Aviation Enthusiast

Paul R. Wood founded the Warbird Heritage Foundation to keep antique planes airborne

Paul Wood Paul Wood readies a Vietnam-era A-4 Skyhawk for takeoff. (Image by Mark M. Suchecki)
Paul R. Wood founded the Warbird Heritage Foundation to keep antique planes airborne

Visit an air show, and you just may see Paul R. Wood, ’76 BUS, waving to you from the cockpit of a World War I biplane or a Vietnam-era supersonic jet.

Wood is founder and head of the Waukegan, Ill.–based Warbird Heritage Foundation, a non-profit that acquires, restores, displays and flies antique military aircraft.

“I’ve been an aviation enthusiast since I was 6, building model airplanes,” Wood recalls. As a high school student in Springfield, Ill., Wood worked as “an airport grease money,” sweeping out hangars, as well as washing and even working on the planes.

A business major at Illinois, Wood tried to enroll in aviation courses, “but the aviation and engineering students had priority, and I could never get in.”

Instead, he was a high flyer in a different stratosphere—venture capital—founding Madison Dearborn Partners.

On vacation in Wisconsin in the late 1980s, Wood went on a sightseeing flight “and got re-bitten by the aviation bug, so I decided to get my pilot’s license.”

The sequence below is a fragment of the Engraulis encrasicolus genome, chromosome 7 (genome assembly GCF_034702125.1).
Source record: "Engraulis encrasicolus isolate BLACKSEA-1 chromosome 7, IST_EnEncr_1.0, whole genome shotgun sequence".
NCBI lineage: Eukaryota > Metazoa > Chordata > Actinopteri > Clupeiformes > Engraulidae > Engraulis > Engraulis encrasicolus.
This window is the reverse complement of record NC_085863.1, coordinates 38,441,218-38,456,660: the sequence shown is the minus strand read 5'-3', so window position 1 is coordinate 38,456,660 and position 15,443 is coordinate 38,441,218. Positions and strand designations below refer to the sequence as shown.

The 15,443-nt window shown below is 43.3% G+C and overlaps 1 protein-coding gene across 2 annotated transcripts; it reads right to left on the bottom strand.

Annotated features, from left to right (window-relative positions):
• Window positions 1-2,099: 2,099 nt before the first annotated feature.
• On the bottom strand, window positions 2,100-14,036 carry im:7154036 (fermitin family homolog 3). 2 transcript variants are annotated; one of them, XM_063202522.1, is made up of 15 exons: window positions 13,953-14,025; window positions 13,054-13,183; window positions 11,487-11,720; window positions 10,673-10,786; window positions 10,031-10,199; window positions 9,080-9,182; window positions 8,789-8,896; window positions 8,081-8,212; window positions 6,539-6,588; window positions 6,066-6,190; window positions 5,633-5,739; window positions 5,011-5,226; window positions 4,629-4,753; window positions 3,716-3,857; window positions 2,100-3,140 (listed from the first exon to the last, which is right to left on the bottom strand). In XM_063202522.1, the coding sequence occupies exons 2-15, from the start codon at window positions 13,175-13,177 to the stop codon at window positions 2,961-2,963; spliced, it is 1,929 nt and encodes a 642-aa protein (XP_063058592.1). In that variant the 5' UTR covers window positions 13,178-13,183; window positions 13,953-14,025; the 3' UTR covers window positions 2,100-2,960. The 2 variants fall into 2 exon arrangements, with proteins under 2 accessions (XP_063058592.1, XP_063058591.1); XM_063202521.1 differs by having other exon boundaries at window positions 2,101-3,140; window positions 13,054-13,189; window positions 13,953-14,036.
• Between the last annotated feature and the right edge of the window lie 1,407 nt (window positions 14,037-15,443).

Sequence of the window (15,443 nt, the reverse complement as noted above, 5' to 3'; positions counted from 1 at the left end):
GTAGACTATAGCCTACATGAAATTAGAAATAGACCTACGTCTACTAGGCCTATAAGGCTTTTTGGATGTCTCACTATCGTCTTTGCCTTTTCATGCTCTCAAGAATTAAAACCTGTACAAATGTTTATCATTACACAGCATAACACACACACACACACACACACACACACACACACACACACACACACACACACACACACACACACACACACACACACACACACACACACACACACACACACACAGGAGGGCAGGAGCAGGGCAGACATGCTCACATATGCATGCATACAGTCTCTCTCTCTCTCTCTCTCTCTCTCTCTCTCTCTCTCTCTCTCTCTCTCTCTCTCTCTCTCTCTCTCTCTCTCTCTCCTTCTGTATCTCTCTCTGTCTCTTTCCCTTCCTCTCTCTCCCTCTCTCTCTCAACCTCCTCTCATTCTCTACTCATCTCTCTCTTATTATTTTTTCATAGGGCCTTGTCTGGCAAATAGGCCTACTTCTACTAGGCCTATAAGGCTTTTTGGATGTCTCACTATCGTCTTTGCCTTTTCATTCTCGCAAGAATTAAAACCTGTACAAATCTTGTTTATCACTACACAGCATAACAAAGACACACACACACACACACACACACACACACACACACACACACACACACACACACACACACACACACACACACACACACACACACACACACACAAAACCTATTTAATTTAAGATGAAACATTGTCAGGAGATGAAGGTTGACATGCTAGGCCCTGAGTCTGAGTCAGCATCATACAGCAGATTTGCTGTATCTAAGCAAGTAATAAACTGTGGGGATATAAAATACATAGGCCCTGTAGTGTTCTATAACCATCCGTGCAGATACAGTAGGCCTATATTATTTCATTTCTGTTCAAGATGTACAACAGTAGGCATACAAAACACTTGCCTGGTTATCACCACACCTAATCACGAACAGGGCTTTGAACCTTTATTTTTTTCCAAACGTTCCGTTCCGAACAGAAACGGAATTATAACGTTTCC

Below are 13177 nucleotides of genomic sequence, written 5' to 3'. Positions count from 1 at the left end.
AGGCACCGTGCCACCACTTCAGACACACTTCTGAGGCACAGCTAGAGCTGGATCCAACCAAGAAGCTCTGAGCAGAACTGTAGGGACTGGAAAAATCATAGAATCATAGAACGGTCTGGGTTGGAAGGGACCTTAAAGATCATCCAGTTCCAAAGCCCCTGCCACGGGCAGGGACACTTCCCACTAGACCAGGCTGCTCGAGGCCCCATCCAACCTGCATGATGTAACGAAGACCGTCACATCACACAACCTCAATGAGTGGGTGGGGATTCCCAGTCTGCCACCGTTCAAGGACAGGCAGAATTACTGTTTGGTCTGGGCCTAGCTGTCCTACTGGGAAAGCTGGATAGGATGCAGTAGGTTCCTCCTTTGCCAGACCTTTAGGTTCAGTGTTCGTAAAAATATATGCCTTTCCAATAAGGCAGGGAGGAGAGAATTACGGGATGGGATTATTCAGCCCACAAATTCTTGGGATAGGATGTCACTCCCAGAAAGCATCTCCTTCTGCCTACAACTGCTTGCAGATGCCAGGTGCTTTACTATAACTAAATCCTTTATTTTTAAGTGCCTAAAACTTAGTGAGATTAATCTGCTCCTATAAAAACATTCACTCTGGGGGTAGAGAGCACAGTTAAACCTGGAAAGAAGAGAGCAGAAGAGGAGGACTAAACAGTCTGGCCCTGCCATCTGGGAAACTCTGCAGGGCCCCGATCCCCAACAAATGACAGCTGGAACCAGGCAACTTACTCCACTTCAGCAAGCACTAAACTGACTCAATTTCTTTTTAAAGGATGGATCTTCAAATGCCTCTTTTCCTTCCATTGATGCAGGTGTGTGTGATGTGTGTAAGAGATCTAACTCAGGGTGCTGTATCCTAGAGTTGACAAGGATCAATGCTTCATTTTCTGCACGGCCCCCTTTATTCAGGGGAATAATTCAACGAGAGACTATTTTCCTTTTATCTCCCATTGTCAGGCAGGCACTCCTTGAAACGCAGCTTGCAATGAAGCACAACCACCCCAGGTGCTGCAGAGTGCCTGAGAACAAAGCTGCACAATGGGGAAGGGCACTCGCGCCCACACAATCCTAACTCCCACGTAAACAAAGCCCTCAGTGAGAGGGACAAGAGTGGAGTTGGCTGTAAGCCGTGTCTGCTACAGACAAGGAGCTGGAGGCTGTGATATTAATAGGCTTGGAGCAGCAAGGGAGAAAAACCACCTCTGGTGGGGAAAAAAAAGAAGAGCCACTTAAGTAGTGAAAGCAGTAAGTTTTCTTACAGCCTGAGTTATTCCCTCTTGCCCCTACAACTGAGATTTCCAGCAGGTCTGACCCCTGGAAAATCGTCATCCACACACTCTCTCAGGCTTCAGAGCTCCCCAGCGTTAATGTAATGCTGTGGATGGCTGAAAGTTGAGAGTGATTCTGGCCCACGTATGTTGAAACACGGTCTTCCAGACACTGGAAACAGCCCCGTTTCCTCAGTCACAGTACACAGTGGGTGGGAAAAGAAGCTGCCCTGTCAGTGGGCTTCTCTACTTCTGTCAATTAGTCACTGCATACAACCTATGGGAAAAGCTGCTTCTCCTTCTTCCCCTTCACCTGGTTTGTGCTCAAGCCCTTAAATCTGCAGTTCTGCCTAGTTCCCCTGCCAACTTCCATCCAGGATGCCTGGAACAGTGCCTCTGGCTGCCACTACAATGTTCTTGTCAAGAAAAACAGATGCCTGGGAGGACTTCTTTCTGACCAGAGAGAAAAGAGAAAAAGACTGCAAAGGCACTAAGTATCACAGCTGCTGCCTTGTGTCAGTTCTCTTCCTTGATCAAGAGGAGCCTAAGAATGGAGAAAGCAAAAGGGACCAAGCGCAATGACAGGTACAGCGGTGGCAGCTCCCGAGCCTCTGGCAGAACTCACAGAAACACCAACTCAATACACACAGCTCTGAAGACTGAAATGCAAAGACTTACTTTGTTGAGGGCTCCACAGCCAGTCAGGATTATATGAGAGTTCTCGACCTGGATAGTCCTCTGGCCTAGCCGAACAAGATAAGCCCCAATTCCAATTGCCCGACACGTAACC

Finding it particularly fun to fly vintage military aircraft, he decided to buy one. “By 2003 I had acquired several warbirds, so I decided to create a museum and foundation and donate them,” Wood says.

Air Show

Flying with a Navy Legacy Flight’s F/A-18C Hornet is a Warbird Heritage Foundation T-2B Buckeye piloted by Paul Wood. (Image by Christopher McGraw)

The Warbird Heritage Foundation “is not a museum where you’re behind a rope and all you can do is look,” he says. “We have 16 historic airplanes, and all are fully operational. When people see them at air shows, they can hear the sound, smell the smoke, feel the vibration and watch them fly.”

The foundation’s planes have flown in formation with the Air Force’s Heritage Flight Program, the Navy’s Legacy Flight Program and the Chicago Air and Water Show.

“The University prepared me very well to go into business and flying,” Wood says, noting, however, that “the highlight of my four years was meeting my future wife, Corinne, in math class when we were 18. She turned out to be the love of my life. A super woman.” The late Corinne Wood, ’76 LAS, served as Illinois Lieutenant Governor from 1999 to 2003.